D) the best collimation is done against a star at very high magnification. Examine the intra and extra focal images and adjust. There are links on the this forum if you search, i dont have one at hand though unfortunatly.

E) Not sure, but a search on this forum and maybe on cloudy nights might reveal some answers.

Sorry i can't be of more help.

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Cloud willing I'm going to check the collimation tonight using the before and after focus methods. On the websites that I have looked at (could only find Scmidt Cass. type collimation techniques) there is some good info. about how to do this in the dark. They (some of them) go on to say how critical the collimation is on these types of reflectors, so that could be the cure. It came well packed but the parcel guys might not have treated it with the utmost respect in transit, so it may be in need of some tweaking.

A quick peek down the hole showed some off-centredness so here's hoping.

Captain Chaos

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Good luck CC,

Just a quick recap on some of your original questions,

a) is normal for scopes that move the primary mirror to focus, a way around is to attach a focusser to the back of the scope and use that instead.

:lol: sounds normal, Maks are great designs but not miracle workers, the bottom line is that the OMC140 is a 5 1/2" scope with a 33% (ish) obstruction.

c) you should n't get noticable coour fringing from a Mak, that is something to look into.

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:lol: sounds normal, Maks are great designs but not miracle workers, the bottom line is that the OMC140 is a 5 1/2" scope with a 33% (ish) obstruction.

Hmmmm. Thinking I might reduce the inventory a little then. I got this for planets initially, as I thought it would do a lot better than the Newt. If it turns out that it won't beat the Newt, then I might have to let it go.

Plan A at the moment is to have it indoors on a photo tripod to look at Jupiter from the bedroom window. If I go outside the house is in the way and I can only see high up stuff to the East and South. If I go out of the front of the house I'm on the road with lots of street lighting.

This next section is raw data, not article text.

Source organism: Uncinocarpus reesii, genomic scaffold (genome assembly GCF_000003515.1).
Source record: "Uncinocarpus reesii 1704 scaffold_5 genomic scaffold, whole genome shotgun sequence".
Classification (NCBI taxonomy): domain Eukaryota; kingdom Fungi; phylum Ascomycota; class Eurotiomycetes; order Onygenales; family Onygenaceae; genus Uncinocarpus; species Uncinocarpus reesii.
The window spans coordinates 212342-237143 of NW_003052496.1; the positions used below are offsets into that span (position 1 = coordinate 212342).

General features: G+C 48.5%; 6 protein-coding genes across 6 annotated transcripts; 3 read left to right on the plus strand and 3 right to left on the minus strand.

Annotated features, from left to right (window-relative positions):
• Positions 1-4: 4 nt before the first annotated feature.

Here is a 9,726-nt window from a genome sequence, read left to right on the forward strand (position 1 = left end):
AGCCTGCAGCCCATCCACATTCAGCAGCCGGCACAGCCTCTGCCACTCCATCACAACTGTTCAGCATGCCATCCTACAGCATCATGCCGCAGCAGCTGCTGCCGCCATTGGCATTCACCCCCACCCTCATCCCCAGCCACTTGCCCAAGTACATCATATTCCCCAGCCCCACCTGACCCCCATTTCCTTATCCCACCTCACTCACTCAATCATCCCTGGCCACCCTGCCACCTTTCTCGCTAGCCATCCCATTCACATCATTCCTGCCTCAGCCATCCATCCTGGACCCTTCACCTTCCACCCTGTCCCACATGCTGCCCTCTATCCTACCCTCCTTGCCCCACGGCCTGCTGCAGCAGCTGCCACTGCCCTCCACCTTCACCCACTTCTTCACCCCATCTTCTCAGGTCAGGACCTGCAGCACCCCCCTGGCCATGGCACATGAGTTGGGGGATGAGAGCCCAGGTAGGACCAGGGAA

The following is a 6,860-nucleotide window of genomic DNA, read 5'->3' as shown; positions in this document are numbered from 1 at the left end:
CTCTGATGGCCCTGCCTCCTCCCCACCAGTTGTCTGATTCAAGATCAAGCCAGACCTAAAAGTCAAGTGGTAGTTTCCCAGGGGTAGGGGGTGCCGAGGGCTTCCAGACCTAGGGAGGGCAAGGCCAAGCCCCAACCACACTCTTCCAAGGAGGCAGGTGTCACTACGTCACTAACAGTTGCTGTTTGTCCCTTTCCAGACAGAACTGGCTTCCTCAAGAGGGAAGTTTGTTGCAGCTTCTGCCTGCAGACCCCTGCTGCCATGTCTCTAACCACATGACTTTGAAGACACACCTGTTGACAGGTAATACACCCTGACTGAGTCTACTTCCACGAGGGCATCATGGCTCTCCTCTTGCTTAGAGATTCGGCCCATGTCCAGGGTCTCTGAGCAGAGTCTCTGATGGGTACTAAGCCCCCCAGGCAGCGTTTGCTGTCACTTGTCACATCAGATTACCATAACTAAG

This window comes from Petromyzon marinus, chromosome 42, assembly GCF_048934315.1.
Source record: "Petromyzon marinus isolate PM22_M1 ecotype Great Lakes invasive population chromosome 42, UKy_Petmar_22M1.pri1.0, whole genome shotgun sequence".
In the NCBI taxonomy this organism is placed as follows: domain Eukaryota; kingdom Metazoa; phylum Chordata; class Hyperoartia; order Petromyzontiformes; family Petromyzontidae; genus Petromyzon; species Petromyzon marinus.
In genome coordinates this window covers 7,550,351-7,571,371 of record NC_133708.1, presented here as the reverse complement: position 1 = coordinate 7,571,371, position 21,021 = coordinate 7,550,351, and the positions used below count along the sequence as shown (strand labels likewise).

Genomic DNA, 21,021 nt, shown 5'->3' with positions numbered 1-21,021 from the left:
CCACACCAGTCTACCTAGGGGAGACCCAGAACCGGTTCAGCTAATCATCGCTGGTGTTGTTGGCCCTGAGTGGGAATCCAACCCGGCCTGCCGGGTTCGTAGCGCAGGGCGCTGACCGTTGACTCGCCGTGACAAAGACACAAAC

I'll see how it goes tonight. Thanks for the replies guys.

Captain chaos

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Update on the collimation testing.

Last night I lined it up on a star and screwed the focusser well past the focus point and then slowly eased it through focus. The iinitial donut shrank and shrank to a point, with no signs of elongation, and then did exactly the same out the other side. I was using a 4mm eyepiece, which would give x500 magnification, so that fits in with what I have read.

Seems to me that the collimation is OK on the beast, next thing to look at is the front glass corrector plate, if that's the correct term. It looks like it has some kind of oily film on it. It looks different to normal glass. I haven't tried to clean it yet as I'm wondering if this might be contamination or it could be some kind of coating which I shouldn't clean off.

I think I might get in touch with Orion Optics in Crewe to see if they offer a collimation check and clean service so that I can be sure that it's all set up properly before I decide that it's staying or going.

Captain Chaos

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Thanks Arthur, I thought I'd better find out first! Wouldn't be the first time I've messed something up by going in feet first. My first response to something not doing what I want is that it needs taking apart, but on this occasion I've RTFM and decided that the alignment of the optics is something I'm not kitted out for, not until I get my head round what it is I'm trying to acheive.

Now I've got a laser, there's a mirror in the bathroom, how hard can it be??

Captain Chaos

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Update on the collimation testing.

Last night I lined it up on a star and screwed the focusser well past the focus point and then slowly eased it through focus. The iinitial donut shrank and shrank to a point, with no signs of elongation, and then did exactly the same out the other side. I was using a 4mm eyepiece, which would give x500 magnification, so that fits in with what I have read.

Umm - you're not looking for elongation as such here, but more that the dark centre of the do-nut shape (when out of focus) is in the exact centre of the outer ring.

Arthur